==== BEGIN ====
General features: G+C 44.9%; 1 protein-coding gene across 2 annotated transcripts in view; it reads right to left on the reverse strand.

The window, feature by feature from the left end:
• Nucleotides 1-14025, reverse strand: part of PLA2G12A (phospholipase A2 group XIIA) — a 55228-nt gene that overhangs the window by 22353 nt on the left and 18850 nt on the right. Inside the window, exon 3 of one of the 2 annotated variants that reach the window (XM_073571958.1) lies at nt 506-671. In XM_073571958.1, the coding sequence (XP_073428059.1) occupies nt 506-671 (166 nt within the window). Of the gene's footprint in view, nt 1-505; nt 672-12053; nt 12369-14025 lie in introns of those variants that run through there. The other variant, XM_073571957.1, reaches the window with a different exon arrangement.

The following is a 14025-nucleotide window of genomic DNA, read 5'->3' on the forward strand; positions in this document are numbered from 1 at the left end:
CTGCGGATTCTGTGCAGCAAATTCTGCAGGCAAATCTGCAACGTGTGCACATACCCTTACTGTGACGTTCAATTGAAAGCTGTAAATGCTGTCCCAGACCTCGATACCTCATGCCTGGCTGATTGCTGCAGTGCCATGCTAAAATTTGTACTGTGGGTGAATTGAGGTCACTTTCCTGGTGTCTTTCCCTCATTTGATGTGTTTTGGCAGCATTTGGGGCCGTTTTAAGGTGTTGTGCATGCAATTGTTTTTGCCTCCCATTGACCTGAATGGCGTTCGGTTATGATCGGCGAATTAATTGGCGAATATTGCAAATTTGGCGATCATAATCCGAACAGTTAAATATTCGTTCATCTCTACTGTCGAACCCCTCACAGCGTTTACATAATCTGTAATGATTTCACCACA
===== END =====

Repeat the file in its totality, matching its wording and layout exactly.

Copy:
General features: G+C 44.9%; 1 protein-coding gene across 2 annotated transcripts in view; it reads right to left on the reverse strand.

The window, feature by feature from the left end:
• Nucleotides 1-14025, reverse strand: part of PLA2G12A (phospholipase A2 group XIIA) — a 55228-nt gene that overhangs the window by 22353 nt on the left and 18850 nt on the right. Inside the window, exon 3 of one of the 2 annotated variants that reach the window (XM_073571958.1) lies at nt 506-671. In XM_073571958.1, the coding sequence (XP_073428059.1) occupies nt 506-671 (166 nt within the window). Of the gene's footprint in view, nt 1-505; nt 672-12053; nt 12369-14025 lie in introns of those variants that run through there. The other variant, XM_073571957.1, reaches the window with a different exon arrangement.

The following is a 14025-nucleotide window of genomic DNA, read 5'->3' on the forward strand; positions in this document are numbered from 1 at the left end:
CTGCGGATTCTGTGCAGCAAATTCTGCAGGCAAATCTGCAACGTGTGCACATACCCTTACTGTGACGTTCAATTGAAAGCTGTAAATGCTGTCCCAGACCTCGATACCTCATGCCTGGCTGATTGCTGCAGTGCCATGCTAAAATTTGTACTGTGGGTGAATTGAGGTCACTTTCCTGGTGTCTTTCCCTCATTTGATGTGTTTTGGCAGCATTTGGGGCCGTTTTAAGGTGTTGTGCATGCAATTGTTTTTGCCTCCCATTGACCTGAATGGCGTTCGGTTATGATCGGCGAATTAATTGGCGAATATTGCAAATTTGGCGATCATAATCCGAACAGTTAAATATTCGTTCATCTCTACTGTCGAACCCCTCACAGCGTTTACATAATCTGTAATGATTTCACCACA